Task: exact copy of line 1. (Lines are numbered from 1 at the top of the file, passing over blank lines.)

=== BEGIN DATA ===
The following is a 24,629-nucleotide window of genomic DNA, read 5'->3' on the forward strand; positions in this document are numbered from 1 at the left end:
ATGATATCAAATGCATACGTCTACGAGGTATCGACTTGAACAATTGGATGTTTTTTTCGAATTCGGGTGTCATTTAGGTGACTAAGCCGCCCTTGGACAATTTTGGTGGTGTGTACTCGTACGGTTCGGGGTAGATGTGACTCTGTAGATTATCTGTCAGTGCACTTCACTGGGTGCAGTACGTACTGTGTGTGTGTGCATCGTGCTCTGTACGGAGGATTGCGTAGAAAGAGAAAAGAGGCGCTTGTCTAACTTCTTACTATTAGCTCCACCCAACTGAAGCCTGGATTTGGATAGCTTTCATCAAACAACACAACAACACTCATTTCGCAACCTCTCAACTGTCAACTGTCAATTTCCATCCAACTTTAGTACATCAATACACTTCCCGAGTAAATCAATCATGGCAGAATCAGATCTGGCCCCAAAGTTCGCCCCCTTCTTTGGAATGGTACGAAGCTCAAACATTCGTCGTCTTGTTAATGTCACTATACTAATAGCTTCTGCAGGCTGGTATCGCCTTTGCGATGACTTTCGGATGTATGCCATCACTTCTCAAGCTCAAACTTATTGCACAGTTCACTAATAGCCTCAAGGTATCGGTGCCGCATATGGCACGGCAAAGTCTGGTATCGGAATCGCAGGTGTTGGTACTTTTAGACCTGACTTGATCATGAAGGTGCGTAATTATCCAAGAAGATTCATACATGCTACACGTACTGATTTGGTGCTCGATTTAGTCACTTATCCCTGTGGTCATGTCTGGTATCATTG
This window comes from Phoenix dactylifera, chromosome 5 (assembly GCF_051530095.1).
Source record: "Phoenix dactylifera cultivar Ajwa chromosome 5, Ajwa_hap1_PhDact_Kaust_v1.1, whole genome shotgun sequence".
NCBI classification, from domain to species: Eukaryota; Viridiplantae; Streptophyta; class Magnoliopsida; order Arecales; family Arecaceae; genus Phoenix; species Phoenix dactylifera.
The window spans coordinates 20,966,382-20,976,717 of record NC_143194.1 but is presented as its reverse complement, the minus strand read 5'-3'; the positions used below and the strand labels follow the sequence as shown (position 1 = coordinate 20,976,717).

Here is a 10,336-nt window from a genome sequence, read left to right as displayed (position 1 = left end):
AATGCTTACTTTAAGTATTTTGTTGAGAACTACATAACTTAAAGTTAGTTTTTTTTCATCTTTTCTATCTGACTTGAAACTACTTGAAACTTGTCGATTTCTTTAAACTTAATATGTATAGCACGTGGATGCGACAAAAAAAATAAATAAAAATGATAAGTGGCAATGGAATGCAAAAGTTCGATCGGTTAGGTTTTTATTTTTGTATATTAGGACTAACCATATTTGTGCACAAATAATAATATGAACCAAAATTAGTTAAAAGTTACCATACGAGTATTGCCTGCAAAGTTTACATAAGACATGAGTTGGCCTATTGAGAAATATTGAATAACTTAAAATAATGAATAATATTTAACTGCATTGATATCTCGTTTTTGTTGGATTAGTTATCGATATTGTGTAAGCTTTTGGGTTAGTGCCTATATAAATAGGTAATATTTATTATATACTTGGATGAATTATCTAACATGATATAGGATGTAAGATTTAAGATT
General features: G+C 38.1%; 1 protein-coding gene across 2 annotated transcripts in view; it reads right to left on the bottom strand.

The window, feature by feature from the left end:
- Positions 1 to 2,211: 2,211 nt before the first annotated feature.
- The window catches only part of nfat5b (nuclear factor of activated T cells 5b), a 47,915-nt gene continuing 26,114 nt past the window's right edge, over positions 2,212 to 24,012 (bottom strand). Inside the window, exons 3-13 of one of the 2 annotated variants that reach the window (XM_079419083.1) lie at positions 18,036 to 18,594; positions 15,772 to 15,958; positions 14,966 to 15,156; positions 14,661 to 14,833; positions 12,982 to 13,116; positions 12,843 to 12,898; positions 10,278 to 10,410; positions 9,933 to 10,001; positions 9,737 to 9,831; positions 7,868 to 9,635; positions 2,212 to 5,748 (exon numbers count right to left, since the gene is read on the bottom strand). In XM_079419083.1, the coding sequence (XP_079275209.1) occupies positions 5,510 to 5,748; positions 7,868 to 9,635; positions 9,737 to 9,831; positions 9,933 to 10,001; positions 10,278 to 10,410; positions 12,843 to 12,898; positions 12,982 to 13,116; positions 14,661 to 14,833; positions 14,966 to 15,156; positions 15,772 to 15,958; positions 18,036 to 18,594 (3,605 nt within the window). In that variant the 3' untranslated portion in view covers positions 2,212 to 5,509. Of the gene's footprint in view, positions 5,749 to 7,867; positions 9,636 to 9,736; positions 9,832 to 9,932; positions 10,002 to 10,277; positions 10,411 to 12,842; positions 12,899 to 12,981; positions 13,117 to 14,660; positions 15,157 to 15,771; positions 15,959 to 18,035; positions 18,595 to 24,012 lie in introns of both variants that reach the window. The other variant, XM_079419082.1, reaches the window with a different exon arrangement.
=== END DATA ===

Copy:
The following is a 24,629-nucleotide window of genomic DNA, read 5'->3' on the forward strand; positions in this document are numbered from 1 at the left end: